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Penrose at Aberystwyth (19.07.2014.)

The British Championship starts today at Aberystwyth University for the 3rd time in its history. It was first held there in 1955 when Harry Golombek won the last of his 3 British titles, and again in 1961 when Jonathan Penrose won the 4th of his 10 titles. Although the many other sections will get under way on Monday, as the Championship itself used to, this year it will start and end two days earlier than usual. Games may be followed live on britishchesschampionships.co.uk/

Here are two wins by Jonathan Penrose in the 1961 campaign, from Rds. 2 and 4 respectively,

White: J. Penrose. Black: Derek Ellison.

Ruy Lopez – Steinitz Defence – Siesta Variation. [C74]

1.e4 e5 2.Nf3 Nc6 3.Bb5 a6 4.Ba4 d6 5.c3 f5 The sharp Siesta Variation popularised by Capablanca in 1928. However, Penrose was the sharpest of sharp players and could easily handle this kind of play. 6.exf5 Bxf5 7.0–0 Bd3 8.Qb3! White ignores the threat to his rook. 8…b5 9.Qd5 Bxf1 10.Qxc6+ Ke7 An ugly move but the only option. 11.Bc2 Bc4 12.d4 Nf6 13.Bg5 h6 14.dxe5 hxg5 15.exf6+ gxf6 16.Nbd2 Freeing up White’s rook. 16…Kf7 17.Nxc4 bxc4 18.Qd5+ Kg7 19.Nd4 Threatening Ne6+ winning the queen. Black has surrendered all the white squares. 19…Kh6 20.Qf7 White now has a choice of mates, either Qg6 mate or Nf5 mate. 1–0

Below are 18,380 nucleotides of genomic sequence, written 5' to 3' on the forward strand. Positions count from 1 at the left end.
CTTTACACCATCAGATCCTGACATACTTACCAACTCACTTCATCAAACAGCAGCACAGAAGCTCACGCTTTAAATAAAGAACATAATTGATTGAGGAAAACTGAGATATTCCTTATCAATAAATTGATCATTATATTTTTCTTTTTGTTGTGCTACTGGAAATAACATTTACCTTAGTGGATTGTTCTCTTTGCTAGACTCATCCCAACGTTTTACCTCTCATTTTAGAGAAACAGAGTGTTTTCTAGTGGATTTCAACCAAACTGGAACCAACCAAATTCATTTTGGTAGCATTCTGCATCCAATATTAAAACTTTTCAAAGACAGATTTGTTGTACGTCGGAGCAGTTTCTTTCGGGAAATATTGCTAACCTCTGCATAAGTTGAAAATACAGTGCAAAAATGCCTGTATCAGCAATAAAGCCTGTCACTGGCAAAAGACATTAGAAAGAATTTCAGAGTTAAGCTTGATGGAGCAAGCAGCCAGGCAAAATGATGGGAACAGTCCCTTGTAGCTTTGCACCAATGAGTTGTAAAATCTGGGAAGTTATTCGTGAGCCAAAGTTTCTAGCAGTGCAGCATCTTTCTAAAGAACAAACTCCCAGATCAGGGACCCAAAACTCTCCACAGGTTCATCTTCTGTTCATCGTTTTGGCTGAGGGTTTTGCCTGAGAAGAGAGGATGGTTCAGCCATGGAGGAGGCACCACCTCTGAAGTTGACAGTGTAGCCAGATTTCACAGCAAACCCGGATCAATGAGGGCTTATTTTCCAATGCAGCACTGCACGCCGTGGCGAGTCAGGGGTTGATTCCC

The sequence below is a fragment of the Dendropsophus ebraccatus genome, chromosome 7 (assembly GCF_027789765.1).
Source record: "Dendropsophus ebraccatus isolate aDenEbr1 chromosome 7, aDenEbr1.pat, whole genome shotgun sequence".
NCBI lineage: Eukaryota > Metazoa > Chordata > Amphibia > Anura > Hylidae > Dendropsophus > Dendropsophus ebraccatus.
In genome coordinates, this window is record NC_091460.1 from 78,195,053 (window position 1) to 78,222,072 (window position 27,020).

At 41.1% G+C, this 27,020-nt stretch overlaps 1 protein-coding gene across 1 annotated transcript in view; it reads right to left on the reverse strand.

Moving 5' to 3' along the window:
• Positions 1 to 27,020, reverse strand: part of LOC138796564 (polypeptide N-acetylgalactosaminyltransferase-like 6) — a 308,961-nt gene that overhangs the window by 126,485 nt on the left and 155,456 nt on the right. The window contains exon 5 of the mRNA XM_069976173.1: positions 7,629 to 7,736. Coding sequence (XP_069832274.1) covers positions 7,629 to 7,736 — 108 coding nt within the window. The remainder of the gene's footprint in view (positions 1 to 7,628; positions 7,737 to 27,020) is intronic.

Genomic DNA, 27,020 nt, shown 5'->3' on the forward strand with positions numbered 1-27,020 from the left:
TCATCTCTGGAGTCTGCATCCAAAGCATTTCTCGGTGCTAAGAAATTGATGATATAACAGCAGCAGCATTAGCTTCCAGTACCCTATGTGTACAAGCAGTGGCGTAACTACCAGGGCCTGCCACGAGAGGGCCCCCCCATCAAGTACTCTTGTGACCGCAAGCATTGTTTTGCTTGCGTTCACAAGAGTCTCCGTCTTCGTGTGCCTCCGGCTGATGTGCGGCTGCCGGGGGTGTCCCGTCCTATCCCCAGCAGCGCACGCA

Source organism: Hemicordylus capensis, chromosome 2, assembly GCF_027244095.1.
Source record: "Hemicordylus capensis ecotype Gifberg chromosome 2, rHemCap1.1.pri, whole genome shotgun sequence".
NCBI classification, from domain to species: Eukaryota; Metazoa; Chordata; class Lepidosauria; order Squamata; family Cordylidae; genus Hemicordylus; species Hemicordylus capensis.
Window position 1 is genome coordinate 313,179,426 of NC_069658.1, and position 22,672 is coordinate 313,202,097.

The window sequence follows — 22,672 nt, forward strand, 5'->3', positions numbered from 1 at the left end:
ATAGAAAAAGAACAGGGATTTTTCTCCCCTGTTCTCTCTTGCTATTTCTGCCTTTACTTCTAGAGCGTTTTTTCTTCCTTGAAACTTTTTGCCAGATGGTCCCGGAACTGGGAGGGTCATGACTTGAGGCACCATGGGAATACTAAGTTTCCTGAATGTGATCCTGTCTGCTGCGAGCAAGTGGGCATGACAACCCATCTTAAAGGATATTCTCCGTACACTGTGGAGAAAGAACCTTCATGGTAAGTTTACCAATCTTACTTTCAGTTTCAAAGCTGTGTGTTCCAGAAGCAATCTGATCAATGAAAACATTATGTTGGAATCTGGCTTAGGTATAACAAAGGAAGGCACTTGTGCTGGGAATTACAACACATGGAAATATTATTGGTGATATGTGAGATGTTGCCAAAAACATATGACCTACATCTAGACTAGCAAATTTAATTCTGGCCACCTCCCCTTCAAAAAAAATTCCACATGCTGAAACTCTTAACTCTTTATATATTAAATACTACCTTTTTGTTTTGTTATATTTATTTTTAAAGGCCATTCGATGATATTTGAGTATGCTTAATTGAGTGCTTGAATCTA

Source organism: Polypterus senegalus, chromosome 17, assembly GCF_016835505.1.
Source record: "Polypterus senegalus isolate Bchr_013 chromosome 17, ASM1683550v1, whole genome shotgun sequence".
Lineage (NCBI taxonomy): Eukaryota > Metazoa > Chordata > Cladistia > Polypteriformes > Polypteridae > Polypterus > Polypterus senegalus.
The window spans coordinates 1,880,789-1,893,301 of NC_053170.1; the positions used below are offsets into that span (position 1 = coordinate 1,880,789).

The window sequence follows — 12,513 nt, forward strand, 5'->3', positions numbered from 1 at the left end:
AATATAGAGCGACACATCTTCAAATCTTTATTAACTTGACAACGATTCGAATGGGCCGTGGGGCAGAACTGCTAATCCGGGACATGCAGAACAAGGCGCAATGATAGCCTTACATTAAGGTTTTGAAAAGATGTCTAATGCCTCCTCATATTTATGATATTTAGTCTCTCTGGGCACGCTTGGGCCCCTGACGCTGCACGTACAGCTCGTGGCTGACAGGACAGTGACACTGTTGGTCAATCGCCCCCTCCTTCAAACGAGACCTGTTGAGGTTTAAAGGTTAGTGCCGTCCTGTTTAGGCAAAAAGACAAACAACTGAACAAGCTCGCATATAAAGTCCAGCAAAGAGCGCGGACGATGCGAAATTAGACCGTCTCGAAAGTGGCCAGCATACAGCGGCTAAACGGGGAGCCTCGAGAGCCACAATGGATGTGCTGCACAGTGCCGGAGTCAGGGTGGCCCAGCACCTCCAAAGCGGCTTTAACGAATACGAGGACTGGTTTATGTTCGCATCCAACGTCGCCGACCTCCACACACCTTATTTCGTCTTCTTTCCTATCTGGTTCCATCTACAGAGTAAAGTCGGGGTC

The next game was against Tiverton’s Andrew Thomas, who fell for a little-known trap in a familiar opening.

White: Jonathan Penrose. Black: A. R. B.  Thomas.

Ruy Lopez – Close Defence [C88].

1.e4 e5 2.Nf3 Nc6 3.Bb5 a6 4.Ba4 Nf6 5.0–0 Be7 6.Re1 b5 7.Bb3 0–0 8.d4 Nxd4? Tempting, but it’s a trap that loses the exchange and a pawn. 9.Bxf7+ Rxf7 10.Nxe5 Should Black save his rook or knight? 10…Ne6 11.Nxf7 Kxf7 12.e5 The point. 12…Bb7 If 12…Ne8?? 13.Qf3+ winning the other rook. 13.exf6 Bxf6 Leaving White the exchange up, but Black’s minor pieces are well-placed and White is made to work for his full point. 14.Nc3 Bxc3 15.bxc3 Kg8 16.a4 Qf6 17.Be3 Rf8 18.Qd3 Ng5 19.Bd4 Qh6 20.Re3 c5 21.Be5 c4 22.Qxd7 Bc6 23.Qd6 Qxd6 24.Bxd6 Rd8 25.Be7 Rd5 26.a5 Rf5 27.Rd1 Now White has extricated both rooks, the end is near.  27…Ne4 28.f3 Nf6 and Black resigned without waiting for a reply. Rd6 will be a killer blow. 1–0

Penrose finished a clear point ahead of his nearest rival, while Ellison and Thomas finished level on just 4 points.

In last week’s position, David Howell played 1…Qg3! hitting both knights and setting up an unstoppable attack on g2.

In a Bristol Tournament last year, Megan Owens fell to White’s clever little combination.

White to play and win.